Tombstone Cocktail

A preface: This cocktail was first mixed and drunk at the National Historic Landmark Woodlawn Cemetery in the Bronx, New York, where these four great jazz musicians are buried (clockwise from top left)—Duke Ellington, Miles Davis, Lionel Hampton and Coleman Hawkins. None of these jazzmen are associated with the Tombstone Cocktail, except here where TD raises a glass of anything to toast the memory and musical legacy of these giants of American jazz.

The story of this cocktail begins on October 3, 2004, when David Wondrich, author of Imbibe!, the biography of “the father of mixology,” 18th Century man about bars, Jerry Thomas (1830-1885), brought a group of bartenders and writers to Woodlawn to seek out Thomas’ grave. Thomas brought a bag of ice, a bottle of rye, bitters, sugar, 13 cocktail glasses, and a shaker. The contents were mixed and the shaker was passed around for a ceremonial shake.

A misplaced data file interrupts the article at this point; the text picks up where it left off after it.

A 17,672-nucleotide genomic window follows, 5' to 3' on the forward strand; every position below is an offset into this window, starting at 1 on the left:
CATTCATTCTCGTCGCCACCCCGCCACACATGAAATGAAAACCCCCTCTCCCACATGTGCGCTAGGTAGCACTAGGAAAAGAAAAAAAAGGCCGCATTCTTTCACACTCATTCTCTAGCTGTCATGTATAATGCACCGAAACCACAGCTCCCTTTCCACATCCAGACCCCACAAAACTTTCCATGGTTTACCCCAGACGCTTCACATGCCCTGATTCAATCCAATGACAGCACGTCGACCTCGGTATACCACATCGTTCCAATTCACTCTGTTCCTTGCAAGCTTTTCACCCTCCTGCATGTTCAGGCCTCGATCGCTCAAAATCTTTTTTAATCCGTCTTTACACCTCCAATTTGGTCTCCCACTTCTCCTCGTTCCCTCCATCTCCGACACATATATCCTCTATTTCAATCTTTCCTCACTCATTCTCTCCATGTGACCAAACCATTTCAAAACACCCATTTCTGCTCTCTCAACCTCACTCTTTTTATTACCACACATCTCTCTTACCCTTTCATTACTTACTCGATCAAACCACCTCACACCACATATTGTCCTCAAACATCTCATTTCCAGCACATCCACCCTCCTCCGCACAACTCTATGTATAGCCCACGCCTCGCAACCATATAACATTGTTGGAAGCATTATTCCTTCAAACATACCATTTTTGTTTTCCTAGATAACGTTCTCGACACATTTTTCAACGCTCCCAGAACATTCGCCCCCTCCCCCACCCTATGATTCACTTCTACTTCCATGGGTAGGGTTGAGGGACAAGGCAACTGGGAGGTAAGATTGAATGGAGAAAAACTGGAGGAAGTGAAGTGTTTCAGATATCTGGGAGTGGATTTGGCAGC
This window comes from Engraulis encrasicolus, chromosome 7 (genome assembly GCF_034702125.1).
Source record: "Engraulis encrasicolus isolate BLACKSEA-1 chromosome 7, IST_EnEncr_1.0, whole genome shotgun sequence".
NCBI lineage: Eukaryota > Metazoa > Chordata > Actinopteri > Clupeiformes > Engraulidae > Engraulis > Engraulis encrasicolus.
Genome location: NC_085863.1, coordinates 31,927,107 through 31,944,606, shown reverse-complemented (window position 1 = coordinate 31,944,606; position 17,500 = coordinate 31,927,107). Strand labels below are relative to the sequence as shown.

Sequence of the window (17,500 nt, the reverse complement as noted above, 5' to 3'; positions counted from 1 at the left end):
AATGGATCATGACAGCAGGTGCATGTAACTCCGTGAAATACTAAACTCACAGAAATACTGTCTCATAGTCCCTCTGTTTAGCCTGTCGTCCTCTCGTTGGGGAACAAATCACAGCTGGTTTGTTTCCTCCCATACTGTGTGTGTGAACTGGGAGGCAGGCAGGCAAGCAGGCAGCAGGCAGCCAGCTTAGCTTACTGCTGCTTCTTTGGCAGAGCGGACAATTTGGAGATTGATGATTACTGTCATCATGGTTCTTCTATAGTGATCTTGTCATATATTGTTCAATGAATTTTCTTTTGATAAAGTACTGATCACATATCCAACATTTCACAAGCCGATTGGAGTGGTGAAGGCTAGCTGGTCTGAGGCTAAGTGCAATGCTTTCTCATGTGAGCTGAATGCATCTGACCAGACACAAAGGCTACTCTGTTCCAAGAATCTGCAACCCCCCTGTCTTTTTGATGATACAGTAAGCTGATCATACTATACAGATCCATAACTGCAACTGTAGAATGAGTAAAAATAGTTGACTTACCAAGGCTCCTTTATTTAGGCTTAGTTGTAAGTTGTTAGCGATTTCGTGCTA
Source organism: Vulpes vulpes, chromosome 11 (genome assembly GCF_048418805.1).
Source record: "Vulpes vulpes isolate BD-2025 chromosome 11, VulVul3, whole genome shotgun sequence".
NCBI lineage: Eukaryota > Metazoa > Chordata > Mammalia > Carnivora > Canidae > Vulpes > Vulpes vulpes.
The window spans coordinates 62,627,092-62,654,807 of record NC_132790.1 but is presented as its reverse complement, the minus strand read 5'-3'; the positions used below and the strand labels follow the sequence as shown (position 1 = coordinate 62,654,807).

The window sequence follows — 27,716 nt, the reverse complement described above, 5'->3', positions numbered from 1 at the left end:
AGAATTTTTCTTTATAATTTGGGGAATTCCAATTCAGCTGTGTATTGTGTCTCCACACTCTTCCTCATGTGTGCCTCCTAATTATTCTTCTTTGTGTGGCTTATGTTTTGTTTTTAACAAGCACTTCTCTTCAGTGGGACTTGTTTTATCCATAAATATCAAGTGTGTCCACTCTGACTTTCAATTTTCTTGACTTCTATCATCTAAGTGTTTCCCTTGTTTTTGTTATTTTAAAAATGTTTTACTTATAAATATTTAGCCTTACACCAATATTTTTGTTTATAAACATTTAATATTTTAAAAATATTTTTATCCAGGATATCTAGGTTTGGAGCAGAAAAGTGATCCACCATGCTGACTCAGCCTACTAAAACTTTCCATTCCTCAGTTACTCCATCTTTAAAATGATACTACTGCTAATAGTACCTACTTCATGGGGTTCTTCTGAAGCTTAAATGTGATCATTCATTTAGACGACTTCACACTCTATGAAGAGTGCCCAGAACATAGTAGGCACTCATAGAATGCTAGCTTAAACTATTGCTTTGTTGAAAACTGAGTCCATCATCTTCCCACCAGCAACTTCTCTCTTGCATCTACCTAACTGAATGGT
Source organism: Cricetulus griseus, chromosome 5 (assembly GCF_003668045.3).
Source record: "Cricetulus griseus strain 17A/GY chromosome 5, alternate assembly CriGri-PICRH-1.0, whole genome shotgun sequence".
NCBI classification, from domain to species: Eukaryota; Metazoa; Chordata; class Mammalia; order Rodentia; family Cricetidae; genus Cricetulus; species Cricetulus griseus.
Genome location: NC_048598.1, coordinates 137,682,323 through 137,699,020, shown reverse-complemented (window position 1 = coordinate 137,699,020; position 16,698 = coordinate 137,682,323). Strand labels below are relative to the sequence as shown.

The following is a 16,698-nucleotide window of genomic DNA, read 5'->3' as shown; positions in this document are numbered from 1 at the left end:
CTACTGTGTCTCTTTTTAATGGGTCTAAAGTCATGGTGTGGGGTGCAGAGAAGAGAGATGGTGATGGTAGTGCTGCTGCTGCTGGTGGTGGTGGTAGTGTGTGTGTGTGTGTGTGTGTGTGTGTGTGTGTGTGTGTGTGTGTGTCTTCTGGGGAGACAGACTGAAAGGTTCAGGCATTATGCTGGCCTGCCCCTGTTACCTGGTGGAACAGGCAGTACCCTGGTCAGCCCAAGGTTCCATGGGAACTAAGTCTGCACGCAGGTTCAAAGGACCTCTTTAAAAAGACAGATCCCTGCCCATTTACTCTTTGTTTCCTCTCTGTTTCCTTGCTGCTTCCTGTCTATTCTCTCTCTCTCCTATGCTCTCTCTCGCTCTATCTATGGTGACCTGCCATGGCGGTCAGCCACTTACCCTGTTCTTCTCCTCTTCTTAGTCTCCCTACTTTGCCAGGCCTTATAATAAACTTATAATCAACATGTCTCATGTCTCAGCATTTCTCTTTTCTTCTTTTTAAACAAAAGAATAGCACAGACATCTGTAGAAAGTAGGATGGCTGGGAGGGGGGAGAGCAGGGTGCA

TD is not sure how many shakes make a good cocktail, but this one was all shook-up, and the story made page 190 of Brad Thomas Parsons definitive book, Bitters: A Spirited History of a Classic Cure-All.

The recipe for the Tombstone:

Ingredients: (for one drink)

  • 2 oz. 100 proof rye
  • ¼ oz. simple syrup
  • 2 dashes Angosture bitters
  • lemon twist for garnish


  • Martini/cocktail glass


  • Mix in ice-filled cocktail shaker until the ingredients are well chilled. Strain into chilled cocktail glass, garnish with lemon twist, raise a toast to Jerry Thomas and the jazz giants who share the same turf at Woodlawn.

About Author

Josh is an author, former blogger, media critic, x-Capitol Hill legislative aide and White House assistant, business consultant, idea marketing specialist, a squatter at the global village virtual bar and an alpine rock gardener where he lives in Woodstock, NY.